These are just snapshots of a few things baseball franchises (MiLB and MLB) should be monitoring. As part of Baylor’s Sports Sponsorship & Sales (S3) program, we go into these issues and many more. If interested in an in-depth treatment of sportscape management, you may want to read more at www.teamsportsmarketing.com. As information, this text contains frequent attempts at humor.
The AT&T Challenge is the brainchild of Eric Fernandez (BU ’94), then Director of Corporate Partnerships for AT&T. Working in collaboration with Eric and AT&T’s partnership with the Dallas Mavericks, the Sports Sponsorship & Sales (S3) students developed sponsorship activation strategies in a team competition to see who could be the most creative and effective in reaching partnership objectives.
Since 2007, S3 students have had the privilege of working with a variety of sports properties including the Dallas Stars, San Antonio Spurs, San Diego Padres, AT&T Cotton Bowl, Baylor Athletics, and this year’s partner Circuit of the Americas. Tom Hughes (S3 Board Member, Director of Sponsorship Marketing & Promotions, Reliant Energy) helped grow the program while at AT&T. Eric continues to lead the way in developing the process.
We’re constantly looking for fresh, innovative ideas. As a marketer, it’s easy to fall into a “tunnel vision trap” because you live and breath your brand every day.
The S3 students provide a unique point-of-view unconfined to traditional “corporate” thinking and challenges us to be more creative.
Relevantly connecting with 18-24 year olds is a priority for any brand.What better way to do this than a group of college students providing their points-of-view on what’s interesting and meaningful to them? The students’ ideas are creative, compelling and provide insight into how best to connect with them. [/dropshadowbox]
The AT&T Challenge is real world immersion for students. The structure and process is basic to how sponsorships work. AT&T, currently under the leadership of Bill Moseley, selects a current or prospective sports property partnership relationship. The steps mirror industry practices:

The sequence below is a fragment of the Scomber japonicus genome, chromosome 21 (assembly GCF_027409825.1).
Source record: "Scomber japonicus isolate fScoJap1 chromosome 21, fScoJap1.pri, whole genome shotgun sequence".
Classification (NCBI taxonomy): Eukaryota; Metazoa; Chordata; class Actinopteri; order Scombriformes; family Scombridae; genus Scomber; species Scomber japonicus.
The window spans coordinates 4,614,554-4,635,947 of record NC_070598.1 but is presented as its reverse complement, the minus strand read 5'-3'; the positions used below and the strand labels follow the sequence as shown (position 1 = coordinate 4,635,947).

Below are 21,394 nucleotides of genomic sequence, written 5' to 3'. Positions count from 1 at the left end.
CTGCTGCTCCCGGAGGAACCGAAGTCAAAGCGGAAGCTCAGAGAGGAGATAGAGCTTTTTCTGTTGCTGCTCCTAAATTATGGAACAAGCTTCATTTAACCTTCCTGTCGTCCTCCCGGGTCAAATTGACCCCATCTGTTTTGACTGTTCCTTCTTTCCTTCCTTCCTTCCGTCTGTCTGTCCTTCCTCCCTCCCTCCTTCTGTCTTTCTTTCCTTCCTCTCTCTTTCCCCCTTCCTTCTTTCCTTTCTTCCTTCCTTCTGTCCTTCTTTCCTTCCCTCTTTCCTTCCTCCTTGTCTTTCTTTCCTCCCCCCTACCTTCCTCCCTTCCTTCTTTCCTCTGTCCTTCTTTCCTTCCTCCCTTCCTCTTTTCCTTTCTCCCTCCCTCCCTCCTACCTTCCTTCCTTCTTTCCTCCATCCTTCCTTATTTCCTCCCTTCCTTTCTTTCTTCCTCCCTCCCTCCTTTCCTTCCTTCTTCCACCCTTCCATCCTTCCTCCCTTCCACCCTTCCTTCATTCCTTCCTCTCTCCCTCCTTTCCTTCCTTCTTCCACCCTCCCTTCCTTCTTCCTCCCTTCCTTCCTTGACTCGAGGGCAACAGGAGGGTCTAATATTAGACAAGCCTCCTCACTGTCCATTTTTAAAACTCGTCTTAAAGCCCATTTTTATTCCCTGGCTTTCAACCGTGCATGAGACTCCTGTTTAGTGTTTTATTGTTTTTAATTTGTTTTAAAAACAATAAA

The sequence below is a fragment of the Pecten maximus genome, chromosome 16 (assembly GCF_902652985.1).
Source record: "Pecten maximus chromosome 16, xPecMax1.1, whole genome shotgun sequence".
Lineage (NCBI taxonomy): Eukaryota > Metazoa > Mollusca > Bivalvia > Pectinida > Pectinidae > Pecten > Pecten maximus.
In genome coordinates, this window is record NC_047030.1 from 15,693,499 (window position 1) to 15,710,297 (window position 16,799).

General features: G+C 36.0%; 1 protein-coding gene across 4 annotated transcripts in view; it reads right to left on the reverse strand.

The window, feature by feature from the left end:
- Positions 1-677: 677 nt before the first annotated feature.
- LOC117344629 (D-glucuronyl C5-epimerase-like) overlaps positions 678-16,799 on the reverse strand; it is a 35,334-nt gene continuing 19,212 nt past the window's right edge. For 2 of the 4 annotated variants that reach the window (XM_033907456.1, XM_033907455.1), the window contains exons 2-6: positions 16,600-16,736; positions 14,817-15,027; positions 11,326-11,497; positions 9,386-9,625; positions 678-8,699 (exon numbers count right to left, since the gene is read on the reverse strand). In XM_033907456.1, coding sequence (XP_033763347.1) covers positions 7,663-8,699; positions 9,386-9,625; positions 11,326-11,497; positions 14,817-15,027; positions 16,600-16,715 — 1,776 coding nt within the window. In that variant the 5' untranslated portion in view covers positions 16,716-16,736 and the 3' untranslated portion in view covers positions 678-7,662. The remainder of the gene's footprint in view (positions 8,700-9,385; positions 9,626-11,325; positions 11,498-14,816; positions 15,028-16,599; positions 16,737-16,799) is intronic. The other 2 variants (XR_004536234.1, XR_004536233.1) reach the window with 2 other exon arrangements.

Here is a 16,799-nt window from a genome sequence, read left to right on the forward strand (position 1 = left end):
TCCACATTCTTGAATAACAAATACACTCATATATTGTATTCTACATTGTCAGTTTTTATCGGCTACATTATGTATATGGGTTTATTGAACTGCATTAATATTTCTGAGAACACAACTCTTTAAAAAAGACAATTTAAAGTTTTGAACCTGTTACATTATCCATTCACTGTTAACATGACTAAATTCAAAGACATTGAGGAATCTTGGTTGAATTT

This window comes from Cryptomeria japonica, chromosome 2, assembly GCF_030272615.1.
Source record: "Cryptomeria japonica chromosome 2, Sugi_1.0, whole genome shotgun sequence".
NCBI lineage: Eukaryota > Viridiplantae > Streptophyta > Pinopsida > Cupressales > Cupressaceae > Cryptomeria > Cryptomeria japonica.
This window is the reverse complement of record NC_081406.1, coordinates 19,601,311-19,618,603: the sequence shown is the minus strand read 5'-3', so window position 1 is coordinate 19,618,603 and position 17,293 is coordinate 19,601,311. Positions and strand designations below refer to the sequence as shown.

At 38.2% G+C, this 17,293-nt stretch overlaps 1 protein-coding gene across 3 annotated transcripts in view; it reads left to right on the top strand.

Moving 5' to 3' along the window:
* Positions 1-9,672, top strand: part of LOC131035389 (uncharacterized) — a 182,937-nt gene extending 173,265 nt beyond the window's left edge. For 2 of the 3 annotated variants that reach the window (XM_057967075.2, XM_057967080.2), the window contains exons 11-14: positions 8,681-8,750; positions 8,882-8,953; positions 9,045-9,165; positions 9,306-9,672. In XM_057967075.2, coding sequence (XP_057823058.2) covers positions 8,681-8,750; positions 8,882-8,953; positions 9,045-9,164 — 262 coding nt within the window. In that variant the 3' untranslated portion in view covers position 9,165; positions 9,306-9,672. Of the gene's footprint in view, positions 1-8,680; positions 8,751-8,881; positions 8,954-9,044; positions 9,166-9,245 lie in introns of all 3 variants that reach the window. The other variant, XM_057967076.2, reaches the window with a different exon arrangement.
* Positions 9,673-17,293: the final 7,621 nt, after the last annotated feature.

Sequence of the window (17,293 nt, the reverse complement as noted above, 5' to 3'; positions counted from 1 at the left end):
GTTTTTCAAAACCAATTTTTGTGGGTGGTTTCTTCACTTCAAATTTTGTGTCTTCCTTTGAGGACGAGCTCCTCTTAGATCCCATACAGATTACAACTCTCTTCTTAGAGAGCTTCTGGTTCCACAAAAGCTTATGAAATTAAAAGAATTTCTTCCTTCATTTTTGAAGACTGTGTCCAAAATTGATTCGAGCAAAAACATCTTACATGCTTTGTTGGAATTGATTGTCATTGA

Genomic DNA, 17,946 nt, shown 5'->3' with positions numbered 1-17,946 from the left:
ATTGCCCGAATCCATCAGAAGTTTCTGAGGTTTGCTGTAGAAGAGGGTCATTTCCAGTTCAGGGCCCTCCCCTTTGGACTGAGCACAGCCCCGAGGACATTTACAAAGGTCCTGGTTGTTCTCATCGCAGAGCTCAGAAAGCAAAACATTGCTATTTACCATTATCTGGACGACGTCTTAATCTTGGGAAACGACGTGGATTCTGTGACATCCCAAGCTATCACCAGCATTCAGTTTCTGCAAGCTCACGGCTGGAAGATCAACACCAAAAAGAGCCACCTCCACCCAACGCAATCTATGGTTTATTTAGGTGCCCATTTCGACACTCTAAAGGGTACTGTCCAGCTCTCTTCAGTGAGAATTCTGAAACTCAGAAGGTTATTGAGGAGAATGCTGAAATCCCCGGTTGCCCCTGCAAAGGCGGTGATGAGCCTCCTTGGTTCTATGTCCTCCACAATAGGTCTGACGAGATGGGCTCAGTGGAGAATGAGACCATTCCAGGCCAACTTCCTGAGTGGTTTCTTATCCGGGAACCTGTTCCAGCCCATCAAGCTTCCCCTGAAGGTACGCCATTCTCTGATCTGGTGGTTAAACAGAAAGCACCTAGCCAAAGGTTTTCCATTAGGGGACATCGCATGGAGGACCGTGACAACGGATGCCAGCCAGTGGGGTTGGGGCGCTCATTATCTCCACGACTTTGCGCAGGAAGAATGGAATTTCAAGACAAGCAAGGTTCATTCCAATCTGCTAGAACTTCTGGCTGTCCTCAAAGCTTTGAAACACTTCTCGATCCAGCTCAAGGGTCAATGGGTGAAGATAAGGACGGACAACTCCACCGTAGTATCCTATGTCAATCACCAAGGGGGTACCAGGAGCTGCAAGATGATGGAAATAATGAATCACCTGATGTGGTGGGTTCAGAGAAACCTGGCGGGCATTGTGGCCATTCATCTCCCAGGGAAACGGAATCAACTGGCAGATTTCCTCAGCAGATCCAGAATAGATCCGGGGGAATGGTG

Sponsor goals: AT&T presents the objectives and goals of their marketing strategy and how the sponsorship fits within that strategy.
Property assets: The sports property identifies the resources, inventory, and assets available in packaging the partnership.
Probing/exploration: Representing the property, students ask questions and explore creative opportunities for the partnership.
Preparation: With the goals and asset inventory available, S3 student teams create unique customized partnership proposals. Over the next six weeks, students participate in conference calls (assisted, of course, by AT&T) with the sponsor & property with clarifying questions and applications to ensure package elements are available and can be delivered.
Presentation: Student teams compete to see which of their partnership proposals best meets the needs of the partners.
Baylor University continues to provide the finest sports marketing experiences for its students of any university I have seen. The AT&T Challenge was a tremendous opportunity to see Baylor’s students articulate a sports sponsorship and to see the young talent that ultimately could work for an NHL team like the Dallas Stars.[/dropshadowbox]
S3 students know they will face the evaluations of a panel of national leaders in the sponsorship field. The pillar of strength in this process is the ever-present Eric Fernandez. Eric interacts with our students during the process to review, advise, and critique each team’s ideas and concepts.
Bill Moseley ultimately decides if the proposals meet the AT&T objectives. A productive outcome of this project is the proposed ideas, concepts, and promotions are frequently implemented by AT&T and the various properties.
“The AT&T Challenge is mutually beneficial to all involved,” explains Moseley. “Students get experience and develop needed skills. The innovative ideas from these outstanding young people is a value-add to our partners. And, like most of us who’ve had someone help us, we love giving back to help the careers of these students.”
Always looking for more
Students in the S3 program participate in ticket sales projects each year, generating revenue up to $25,000 for teams and events such as the Houston Astros, Texas Rangers, San Antonio Spurs, Houston Rockets, FC Dallas, Mastercard Colonial, Valero Texas Open, Houston Shell Open, and the Alamo Bowl. Students call from our AT&T 24-seat call center and students in the S3 CRM-track manage the database tracking calls and notes through Microsoft Dynamics.
The S3 program is expanding opportunities to engage in more activities like the AT&T Challenge. S3 students operate in agency teams as part of the new S3 Sponsorship Incubator (SI). In two weeks time, SI teams present creative activation approaches suited to the needs of a partnership. You can join Pizza Hut and the Houston Dynamo, the first two clients of the new SI service, by contacting me by email or calling 254.710.6189.
The S3 program is grateful to AT&T for their trust and investment of time into the preparation of the next generation of sports sponsorship leaders. In particular, we honor in memory the contributions, friendship, and the life of Jason Simpson to the S3 program. Jason passed away December 18, 2012.
S3 Spotlight on alumni and board members[/dropshadowbox]